I awoke at six thirty to the sound of a steady rain. I jumped up and hit the traffic station only to hear that the chain requirement had went into effect for I-80. I drove the 60+ miles down to route 50 and got there just in time for the announcement that chains were required there too. I have never used chains, I have no intention of using them as my owner’s manual says not to. So I settled in to wait it out. Fortunately that was only 4 hours and we were on our way.
When we got up around 7000 feet I went up toward Wright’s Lake to find a place to let the dogs play.. After an hour of playing and romping, we shot across 50 to Sacramento, got on I-80 and went home.
It is always good to arrive home…it’s a good feeling (almost as good as leaving home). Since I am a few days early I don’t have anything pressing to do and can do an easy decompression before getting back into the swing of things.
Postscript, or My Border Experience and What it Means for Immigration Policy
The US can not stem the flow of undocumented migrants into this country, by some estimates the flow is almost one every minute…drip…drip… All of our efforts in stemming this flow, have thus far, been largely ineffective.
My first intimation that things were not the same along the border as in the rest of the country was an impromptu stop by a Border Patrol checkpoint. A friendly Hispanic male in a sharply creased uniform approached my window while 3 well armed white males stood back and watched. “Where are you coming from,” the officer asked as I put down my window. My hackles were raised by this invasion, but I held it in check and told him. Next he wanted to know where I was going, which I told him. Then he wanted to know my citizenship and what I planned to do at my destination. I was mad, but I played along. “Alright, you can go,” he told me. Mad now that it was sinking in how invasive this experience had been, I told the officer that he should look for a new job. When he asked why, I told him that “when the Constitution is restored he would be out of work.” I held back on adding, “those of you not hanging from telephone poles, anyways” as I drove away.
I was angry. This had obviously been a search of my vehicle, it had also been a detention of myself and my vehicle. All with no probable cause. Therefore extra-Constitutional. It was a checkpoint in my country by my government to determine if I could freely travel…this is not a part of the America that I know and love. This invasive behavior is one step away from requiring travel documents to move around. And what if I wasn’t white? What if I was brown and spoke broken English, like so many of my fellow American citizens, what would my experience have been then?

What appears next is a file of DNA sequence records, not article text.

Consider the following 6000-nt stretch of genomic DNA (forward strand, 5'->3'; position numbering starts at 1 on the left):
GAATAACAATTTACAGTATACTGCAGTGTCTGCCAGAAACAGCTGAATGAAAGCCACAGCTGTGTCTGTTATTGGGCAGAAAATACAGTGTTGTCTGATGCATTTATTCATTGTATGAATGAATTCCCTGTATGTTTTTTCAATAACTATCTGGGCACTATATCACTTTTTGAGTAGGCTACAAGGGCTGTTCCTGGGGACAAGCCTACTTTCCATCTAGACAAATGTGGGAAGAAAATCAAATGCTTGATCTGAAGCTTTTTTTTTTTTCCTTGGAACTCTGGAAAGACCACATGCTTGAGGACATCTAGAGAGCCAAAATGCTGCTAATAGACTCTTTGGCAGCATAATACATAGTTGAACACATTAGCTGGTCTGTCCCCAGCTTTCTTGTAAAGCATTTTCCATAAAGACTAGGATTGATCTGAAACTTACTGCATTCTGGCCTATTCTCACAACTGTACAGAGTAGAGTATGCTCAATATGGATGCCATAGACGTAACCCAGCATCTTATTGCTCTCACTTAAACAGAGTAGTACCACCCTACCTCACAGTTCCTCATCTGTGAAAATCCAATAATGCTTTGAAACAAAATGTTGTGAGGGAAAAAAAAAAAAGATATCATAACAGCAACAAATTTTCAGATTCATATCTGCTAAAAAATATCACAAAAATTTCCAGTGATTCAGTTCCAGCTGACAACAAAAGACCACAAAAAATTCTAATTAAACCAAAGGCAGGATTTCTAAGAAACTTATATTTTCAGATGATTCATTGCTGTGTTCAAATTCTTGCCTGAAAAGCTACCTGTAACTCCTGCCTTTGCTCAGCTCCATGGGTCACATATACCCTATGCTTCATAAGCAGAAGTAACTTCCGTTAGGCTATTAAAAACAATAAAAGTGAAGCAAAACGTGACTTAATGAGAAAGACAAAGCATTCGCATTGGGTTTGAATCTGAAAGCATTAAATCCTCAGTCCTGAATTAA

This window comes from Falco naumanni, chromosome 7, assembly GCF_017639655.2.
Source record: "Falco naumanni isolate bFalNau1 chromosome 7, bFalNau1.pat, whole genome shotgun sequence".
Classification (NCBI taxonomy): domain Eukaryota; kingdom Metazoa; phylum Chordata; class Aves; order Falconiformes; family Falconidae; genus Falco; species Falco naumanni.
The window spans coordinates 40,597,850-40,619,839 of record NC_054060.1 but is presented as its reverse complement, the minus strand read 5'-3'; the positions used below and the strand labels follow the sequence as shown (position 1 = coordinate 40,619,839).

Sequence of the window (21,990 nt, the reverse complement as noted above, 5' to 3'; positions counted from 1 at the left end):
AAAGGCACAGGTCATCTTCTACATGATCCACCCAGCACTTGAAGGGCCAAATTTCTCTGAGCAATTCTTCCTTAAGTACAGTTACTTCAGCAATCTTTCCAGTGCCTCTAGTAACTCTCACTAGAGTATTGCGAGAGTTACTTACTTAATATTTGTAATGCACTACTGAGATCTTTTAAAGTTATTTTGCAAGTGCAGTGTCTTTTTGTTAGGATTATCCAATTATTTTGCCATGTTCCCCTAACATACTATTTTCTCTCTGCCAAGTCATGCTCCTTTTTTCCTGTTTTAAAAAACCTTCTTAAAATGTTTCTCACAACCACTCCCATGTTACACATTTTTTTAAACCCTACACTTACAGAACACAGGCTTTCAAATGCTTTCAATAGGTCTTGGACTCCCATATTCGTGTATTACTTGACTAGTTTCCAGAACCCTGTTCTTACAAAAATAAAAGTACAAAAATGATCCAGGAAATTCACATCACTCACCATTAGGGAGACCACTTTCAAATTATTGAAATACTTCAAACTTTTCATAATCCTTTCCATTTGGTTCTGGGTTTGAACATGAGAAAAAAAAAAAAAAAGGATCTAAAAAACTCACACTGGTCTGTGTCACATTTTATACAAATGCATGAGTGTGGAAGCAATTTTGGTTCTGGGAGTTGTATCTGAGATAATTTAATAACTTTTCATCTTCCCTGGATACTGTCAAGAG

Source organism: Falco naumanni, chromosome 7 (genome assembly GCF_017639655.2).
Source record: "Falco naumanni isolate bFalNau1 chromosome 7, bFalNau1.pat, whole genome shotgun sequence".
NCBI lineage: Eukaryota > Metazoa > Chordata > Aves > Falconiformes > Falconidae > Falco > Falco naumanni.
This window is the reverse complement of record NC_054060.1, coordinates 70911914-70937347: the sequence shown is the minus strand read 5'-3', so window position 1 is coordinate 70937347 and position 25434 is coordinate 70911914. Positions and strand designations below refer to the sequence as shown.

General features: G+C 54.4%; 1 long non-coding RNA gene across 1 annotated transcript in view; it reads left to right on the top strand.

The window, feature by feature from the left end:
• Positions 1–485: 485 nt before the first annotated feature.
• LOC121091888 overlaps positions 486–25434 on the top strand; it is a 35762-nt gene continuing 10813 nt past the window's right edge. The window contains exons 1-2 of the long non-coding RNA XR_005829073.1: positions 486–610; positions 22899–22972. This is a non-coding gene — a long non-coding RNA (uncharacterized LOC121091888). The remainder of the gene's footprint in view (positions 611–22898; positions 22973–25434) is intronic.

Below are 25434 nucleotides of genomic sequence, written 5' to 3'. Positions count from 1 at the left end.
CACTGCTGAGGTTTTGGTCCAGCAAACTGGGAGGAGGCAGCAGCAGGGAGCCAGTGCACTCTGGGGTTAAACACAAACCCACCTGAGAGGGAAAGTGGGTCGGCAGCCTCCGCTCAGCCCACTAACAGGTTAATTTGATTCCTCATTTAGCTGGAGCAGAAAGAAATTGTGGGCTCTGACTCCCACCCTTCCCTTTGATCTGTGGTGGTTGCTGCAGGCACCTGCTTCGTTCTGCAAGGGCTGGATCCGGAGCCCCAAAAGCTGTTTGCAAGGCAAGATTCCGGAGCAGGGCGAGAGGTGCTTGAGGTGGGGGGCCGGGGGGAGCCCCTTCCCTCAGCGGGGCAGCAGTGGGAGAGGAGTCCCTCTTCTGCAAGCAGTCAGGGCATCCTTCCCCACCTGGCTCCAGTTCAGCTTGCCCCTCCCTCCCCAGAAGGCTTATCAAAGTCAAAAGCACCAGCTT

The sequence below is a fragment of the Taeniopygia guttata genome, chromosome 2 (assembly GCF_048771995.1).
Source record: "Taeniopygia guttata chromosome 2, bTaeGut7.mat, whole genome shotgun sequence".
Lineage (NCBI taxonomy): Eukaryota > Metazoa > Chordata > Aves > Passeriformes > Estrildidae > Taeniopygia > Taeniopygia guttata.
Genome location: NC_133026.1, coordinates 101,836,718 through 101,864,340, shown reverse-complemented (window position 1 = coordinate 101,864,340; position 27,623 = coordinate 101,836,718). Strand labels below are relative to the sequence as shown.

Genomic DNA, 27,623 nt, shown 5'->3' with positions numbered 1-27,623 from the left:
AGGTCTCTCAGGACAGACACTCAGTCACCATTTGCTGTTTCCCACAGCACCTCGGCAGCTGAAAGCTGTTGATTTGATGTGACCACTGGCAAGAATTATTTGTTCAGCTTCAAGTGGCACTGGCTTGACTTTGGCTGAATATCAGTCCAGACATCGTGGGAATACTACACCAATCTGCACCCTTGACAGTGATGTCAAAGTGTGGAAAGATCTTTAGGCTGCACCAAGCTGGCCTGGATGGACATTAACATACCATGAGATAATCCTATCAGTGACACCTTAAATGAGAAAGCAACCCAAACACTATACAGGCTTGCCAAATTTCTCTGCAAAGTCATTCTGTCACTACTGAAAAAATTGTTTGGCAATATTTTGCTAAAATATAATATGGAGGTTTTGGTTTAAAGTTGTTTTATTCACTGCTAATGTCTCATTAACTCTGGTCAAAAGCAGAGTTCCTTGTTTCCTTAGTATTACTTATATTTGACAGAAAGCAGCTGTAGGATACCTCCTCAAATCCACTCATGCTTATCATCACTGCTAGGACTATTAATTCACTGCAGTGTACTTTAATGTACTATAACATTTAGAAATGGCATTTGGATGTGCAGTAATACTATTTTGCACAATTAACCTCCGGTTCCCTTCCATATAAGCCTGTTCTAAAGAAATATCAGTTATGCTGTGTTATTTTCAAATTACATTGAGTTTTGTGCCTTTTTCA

I went on down to Big Bend National Park. Big Bend is a large desert park with the Southern boundary consisting of over 100 miles of Rio Grande River/Mexican border. There is no border crossing anywhere near but there is an isolated Mexican village across the river. The park’s newspaper is called the Paisano. Paisano translates from the Spanish as countryman, loosely it means country folk. What got me is the extent that the paper’s editors went through to make the reader fear those country folk from across the river. Almost every page contained an admonition to fear those folks across the river. And for humans, fear easily turns into hate. And while avoiding explicit warnings to hate the brown people across the river, the paper’s editors still managed to evoke this message at every turn of the page. Am I accusing the paper’s editors of being a bunch of racists? No, but I am saying that their attitudes and words tend to increase–and are in fact indicative of–the racism already present in those who visit the park. Fear the brown man, if not he will be arrested and deported to some place far away, your property will be seized, and you will be fined $5000. It is this sort of incendiary writing that we refer to as fear mongering. And, like Lou Dobbs, these folks will claim that they are not trying to incite hatred of the other, but the results are clear to anyone lucid enough to step back and critically view the situation.
When I left the park, I traveled along the border to the West about 75 miles to Presidio, TX. This drive contained an estimated 70 miles of Rio Grande/border for a total of almost 200 miles of border. Not a fence in site, the river is some places shallow enough to wade across. Running in and out of canyons and weaving its way through the desert it showed to me that there is no way to “secure” this area, it is too open, too vast, too isolated, and too barren. Terlinqua to Presidio was about 50 road miles, there is nothing in between. Not a town, not a retail business, a couple of ranches near Presidio and that was it.